If you don’t want to hit up a big chain, simply ask your host or people on the street where they shop. Grab some vino or local grog, maybe a little cheese or local spread, a bottle of water, and some fruit and nuts … then find a rad spot in a park to enjoy your score. It’ll cost a tenth the price for the same meal in a restaurant.
FAST FOOD DOESN’T HAVE TO COME FROM A CHAIN
If you’re on the road long enough, McDonald’s and KFC are going to tempt you. They’re everywhere and they’re comforting. There’s something mind-blowing and kinda heartening about walking into a KFC in Pakistan and it smelling exactly like the one in your hometown. And, you know what, we aren’t going to judge you for taking the safe option and going for what you know a few times.
However, it’s worth noting that local fast food exists, too. It’s sometimes found on the streets — think of the millions of hot dog vendors from New Orleans or Reykjavik. Or, maybe there’s a mall chain that has a local twist on a classic fast food dish. Either way, fast food is available and it’s cheap.
Health-wise, you may want to make sure you eat some vegetables and whole grains the next day. Which leads us to…
FIND THE MARKETS
Market halls are coming back to the fore in Western countries with force. The secret is, they never left the rest of the world. Finding the central food market is a great way to save cash, fill up, and stock up for the journey. The food will almost always be locally sourced, organic, and abundant. More often than not, there will be somewhere to eat a big meal on the cheap. And there may even be a cool corner to grab a beer or two and strike up a convo with a local farmer, chef, or brewer.
Here it comes … there’s a big but here. Market Halls in the post-industrial world — Europe west of the Oder, the Americas north of the Rio, and parts of East Asia — tend to be trendy spots with trendy prices. There will be all the wonderful piles of organic produce and humanely raised meats and craft brews and BBQ stands. But you’ll pay. Often times, market halls in Amsterdam or Berlin or Toronto will be more expensive than the local grocery store or a neighborhood farmer’s market.
A simple rule for market halls: If you need to watch your budget, avoid them in the “west” and embrace them everywhere else. We know, we know, you want to get that super awesome Instagram photos from the dope Market Hall in the center of London or Tokyo. And, sure, go do that. But, don’t expect to be getting something cheap while doing so.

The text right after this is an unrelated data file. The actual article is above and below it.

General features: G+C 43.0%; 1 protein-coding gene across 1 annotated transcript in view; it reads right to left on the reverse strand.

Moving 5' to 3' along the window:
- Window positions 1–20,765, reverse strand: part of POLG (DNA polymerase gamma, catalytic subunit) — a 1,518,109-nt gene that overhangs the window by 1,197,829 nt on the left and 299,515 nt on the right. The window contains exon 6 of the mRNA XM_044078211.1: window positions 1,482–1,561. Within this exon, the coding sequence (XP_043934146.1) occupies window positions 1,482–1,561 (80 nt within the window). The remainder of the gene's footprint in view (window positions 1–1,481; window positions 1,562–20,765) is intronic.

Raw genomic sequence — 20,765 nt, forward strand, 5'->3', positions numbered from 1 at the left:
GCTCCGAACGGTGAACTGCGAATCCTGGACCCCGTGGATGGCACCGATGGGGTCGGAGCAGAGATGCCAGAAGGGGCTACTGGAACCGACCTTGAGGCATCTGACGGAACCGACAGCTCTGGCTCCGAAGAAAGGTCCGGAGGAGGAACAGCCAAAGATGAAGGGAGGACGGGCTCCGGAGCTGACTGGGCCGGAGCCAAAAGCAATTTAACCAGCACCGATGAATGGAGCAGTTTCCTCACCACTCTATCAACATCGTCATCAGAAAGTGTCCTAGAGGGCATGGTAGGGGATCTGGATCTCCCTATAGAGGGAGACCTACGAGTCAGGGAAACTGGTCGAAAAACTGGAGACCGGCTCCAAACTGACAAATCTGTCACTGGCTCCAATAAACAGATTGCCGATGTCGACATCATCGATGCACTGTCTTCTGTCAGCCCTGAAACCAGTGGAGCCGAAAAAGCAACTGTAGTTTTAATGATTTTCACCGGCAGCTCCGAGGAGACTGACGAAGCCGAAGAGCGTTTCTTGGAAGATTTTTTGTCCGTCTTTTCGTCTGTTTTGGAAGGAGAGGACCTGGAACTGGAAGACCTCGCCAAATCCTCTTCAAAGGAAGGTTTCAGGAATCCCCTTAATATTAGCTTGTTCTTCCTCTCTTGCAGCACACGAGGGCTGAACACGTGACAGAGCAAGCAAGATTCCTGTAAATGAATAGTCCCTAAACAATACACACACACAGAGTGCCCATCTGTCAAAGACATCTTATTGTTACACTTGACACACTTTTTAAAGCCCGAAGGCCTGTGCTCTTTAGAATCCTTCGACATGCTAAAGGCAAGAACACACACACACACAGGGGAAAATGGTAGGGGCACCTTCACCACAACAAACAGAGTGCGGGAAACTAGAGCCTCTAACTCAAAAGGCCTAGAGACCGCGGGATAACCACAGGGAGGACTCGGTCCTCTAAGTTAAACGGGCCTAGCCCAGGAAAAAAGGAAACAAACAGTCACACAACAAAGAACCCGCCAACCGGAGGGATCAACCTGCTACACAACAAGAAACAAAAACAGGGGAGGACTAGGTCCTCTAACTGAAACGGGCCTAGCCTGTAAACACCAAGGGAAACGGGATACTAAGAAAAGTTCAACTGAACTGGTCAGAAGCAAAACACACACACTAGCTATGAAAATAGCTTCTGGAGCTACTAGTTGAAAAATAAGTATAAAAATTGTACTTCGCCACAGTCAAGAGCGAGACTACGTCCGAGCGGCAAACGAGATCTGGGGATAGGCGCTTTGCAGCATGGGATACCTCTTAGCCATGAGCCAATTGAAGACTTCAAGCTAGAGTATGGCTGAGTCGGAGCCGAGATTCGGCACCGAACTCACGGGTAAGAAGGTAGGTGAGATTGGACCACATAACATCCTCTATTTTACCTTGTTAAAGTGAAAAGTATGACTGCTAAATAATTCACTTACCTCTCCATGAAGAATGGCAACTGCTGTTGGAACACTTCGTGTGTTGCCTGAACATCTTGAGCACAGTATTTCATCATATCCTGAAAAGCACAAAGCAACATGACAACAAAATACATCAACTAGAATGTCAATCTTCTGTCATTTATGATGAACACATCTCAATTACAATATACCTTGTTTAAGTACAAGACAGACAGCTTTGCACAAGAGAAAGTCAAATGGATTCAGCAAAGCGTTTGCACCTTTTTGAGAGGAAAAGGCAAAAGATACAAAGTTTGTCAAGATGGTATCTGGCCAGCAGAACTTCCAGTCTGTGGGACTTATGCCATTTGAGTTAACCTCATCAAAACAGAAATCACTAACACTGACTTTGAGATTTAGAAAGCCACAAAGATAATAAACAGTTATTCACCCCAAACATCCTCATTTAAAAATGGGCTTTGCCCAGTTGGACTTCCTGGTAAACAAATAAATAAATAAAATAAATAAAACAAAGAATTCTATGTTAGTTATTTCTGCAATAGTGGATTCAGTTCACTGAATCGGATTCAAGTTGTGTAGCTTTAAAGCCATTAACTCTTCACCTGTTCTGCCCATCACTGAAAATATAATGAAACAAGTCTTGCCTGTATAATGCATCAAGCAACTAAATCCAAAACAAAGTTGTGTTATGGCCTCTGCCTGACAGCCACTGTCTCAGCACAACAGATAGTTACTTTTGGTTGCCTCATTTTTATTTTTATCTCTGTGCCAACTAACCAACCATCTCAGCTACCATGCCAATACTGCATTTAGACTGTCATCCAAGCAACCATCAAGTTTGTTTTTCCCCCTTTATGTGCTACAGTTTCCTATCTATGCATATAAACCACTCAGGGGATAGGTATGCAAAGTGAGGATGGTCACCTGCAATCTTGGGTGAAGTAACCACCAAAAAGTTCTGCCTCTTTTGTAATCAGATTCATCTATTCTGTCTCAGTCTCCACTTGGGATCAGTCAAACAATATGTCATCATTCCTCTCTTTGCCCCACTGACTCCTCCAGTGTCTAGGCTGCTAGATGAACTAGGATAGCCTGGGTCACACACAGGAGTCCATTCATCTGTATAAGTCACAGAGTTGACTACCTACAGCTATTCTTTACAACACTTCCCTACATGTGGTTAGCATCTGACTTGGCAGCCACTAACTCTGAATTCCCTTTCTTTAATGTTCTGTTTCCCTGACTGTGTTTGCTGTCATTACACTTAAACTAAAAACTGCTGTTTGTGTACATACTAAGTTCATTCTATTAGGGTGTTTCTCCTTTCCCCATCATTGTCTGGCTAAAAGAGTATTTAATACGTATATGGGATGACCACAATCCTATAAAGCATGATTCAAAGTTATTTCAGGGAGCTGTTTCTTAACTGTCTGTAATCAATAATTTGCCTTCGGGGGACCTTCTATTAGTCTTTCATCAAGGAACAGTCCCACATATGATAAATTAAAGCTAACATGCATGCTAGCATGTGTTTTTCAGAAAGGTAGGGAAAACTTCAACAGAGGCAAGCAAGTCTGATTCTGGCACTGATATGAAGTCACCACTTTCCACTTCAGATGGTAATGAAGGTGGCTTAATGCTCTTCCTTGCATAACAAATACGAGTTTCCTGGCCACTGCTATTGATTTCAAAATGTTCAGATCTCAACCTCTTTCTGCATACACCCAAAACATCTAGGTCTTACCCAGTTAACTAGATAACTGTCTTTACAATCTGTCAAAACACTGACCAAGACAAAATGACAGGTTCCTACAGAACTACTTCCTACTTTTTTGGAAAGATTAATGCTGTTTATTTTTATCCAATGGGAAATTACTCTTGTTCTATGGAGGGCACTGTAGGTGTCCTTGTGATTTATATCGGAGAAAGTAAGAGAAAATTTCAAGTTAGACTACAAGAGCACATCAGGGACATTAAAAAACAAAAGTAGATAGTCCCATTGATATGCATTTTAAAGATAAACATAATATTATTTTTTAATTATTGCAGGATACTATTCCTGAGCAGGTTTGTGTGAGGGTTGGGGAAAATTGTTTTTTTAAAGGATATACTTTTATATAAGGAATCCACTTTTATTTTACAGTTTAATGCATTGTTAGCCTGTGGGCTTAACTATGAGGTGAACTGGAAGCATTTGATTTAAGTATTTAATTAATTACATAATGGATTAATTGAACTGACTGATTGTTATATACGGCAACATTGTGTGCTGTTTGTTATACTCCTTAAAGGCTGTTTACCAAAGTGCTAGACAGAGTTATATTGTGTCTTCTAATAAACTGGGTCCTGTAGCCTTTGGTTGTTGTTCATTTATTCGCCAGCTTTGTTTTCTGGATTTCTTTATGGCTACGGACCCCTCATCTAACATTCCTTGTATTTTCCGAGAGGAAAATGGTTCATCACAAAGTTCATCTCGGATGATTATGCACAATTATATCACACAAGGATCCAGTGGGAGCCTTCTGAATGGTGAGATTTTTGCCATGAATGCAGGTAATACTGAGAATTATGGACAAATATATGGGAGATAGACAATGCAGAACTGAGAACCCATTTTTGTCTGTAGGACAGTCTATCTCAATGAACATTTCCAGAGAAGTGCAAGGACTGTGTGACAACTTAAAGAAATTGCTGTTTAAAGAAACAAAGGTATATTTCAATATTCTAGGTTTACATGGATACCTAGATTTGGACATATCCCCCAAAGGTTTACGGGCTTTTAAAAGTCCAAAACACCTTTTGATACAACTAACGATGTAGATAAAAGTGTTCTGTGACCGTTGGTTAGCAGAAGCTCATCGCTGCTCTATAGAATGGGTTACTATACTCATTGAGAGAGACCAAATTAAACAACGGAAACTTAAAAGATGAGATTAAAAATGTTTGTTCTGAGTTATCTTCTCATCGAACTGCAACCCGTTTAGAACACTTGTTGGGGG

PIZZA HAS YOUR BACK
Pizza is everywhere. Or, at the very least, some variation of flatbread with ingredients baked on top is everywhere. Seriously though, you’ll find standard pizza from Kabul to the Congo to the Amazon to Alaska to the streets of Hong Kong.
It’s always cheap and almost always good. It is pizza after all.
Look, pizza around the world isn’t going to be the exact pizza you grew up with. For one, by traveling the world and eating pizza, you discover that America has a very narrow view of what makes a good pie. There’s a whole world of amazing toppings and variations just waiting for you to discover. Weird twists and local riffs that you’ve never even cosnidered.
Try schwarma pizza in central Europe or cannabis pizza in Cambodia or burger and fires pizza in Siciliy (yes, really). Let your palate be your guide.
LOCATE A COMMUNE, KIBBUTZ, OR COMMUNITY GARDEN
This one will take a little more research on your end. But, working and traveling go hand in hand when you’re on the road for extended periods of time. Finding a community garden or commune to drop your rucksack at is going to save you cash and time (and stress).
A kibbutz in Israel — or projects like the Urban Farming and WWOOF elsewhere — exists to provide travelers a wholly unique experience. You can work the soil and eat the fruits of your labor with like-minded people. It’s a great way to meet new friends and, generally, all the food you need will be free, along with a roof over your head and a bed to sleep on. It’s the ultimate way to eat and sleep for free while traveling.